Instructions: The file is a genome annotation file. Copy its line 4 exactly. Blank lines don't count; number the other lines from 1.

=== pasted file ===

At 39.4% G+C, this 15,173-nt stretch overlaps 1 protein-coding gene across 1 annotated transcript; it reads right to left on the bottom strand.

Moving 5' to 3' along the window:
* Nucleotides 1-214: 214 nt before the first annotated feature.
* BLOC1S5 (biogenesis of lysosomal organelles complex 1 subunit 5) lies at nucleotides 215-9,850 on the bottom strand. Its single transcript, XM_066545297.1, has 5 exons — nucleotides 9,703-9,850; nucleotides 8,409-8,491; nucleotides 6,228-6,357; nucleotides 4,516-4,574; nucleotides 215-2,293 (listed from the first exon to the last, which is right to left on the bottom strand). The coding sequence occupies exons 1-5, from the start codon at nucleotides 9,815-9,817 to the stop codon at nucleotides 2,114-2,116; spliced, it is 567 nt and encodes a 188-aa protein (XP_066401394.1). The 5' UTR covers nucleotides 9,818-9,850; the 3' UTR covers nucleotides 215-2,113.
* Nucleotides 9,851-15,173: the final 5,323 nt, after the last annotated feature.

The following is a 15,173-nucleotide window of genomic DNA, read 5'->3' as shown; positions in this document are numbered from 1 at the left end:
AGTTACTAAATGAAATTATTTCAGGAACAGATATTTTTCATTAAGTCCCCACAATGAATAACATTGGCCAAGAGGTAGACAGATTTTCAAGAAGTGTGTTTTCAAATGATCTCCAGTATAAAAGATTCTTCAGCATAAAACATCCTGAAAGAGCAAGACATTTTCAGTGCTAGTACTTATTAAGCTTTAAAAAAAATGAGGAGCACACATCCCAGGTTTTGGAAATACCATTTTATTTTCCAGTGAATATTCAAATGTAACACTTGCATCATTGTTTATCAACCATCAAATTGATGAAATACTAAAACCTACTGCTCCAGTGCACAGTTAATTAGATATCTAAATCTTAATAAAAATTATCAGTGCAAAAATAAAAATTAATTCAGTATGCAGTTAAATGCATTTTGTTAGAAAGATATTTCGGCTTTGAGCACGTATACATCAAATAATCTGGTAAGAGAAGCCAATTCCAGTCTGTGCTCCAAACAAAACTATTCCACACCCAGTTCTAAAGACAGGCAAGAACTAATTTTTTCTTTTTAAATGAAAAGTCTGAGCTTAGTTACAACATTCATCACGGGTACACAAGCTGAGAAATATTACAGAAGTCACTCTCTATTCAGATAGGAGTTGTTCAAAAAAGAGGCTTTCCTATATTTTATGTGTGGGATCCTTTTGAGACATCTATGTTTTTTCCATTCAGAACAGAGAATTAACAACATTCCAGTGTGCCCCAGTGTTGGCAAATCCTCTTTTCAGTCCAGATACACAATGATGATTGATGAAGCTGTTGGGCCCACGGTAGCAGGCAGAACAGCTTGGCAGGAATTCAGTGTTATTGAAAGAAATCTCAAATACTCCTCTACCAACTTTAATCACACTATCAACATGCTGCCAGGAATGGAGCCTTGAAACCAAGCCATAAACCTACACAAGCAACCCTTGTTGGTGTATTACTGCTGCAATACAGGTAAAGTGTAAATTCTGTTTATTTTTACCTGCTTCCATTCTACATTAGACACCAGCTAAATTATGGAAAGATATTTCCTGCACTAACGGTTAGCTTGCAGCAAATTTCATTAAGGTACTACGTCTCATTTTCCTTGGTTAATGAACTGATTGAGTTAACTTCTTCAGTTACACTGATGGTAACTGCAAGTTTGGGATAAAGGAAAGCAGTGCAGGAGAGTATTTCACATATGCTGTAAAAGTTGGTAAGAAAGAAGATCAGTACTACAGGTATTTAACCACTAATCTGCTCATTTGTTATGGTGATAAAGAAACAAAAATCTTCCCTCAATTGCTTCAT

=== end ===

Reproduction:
* BLOC1S5 (biogenesis of lysosomal organelles complex 1 subunit 5) lies at nucleotides 215-9,850 on the bottom strand. Its single transcript, XM_066545297.1, has 5 exons — nucleotides 9,703-9,850; nucleotides 8,409-8,491; nucleotides 6,228-6,357; nucleotides 4,516-4,574; nucleotides 215-2,293 (listed from the first exon to the last, which is right to left on the bottom strand). The coding sequence occupies exons 1-5, from the start codon at nucleotides 9,815-9,817 to the stop codon at nucleotides 2,114-2,116; spliced, it is 567 nt and encodes a 188-aa protein (XP_066401394.1). The 5' UTR covers nucleotides 9,818-9,850; the 3' UTR covers nucleotides 215-2,113.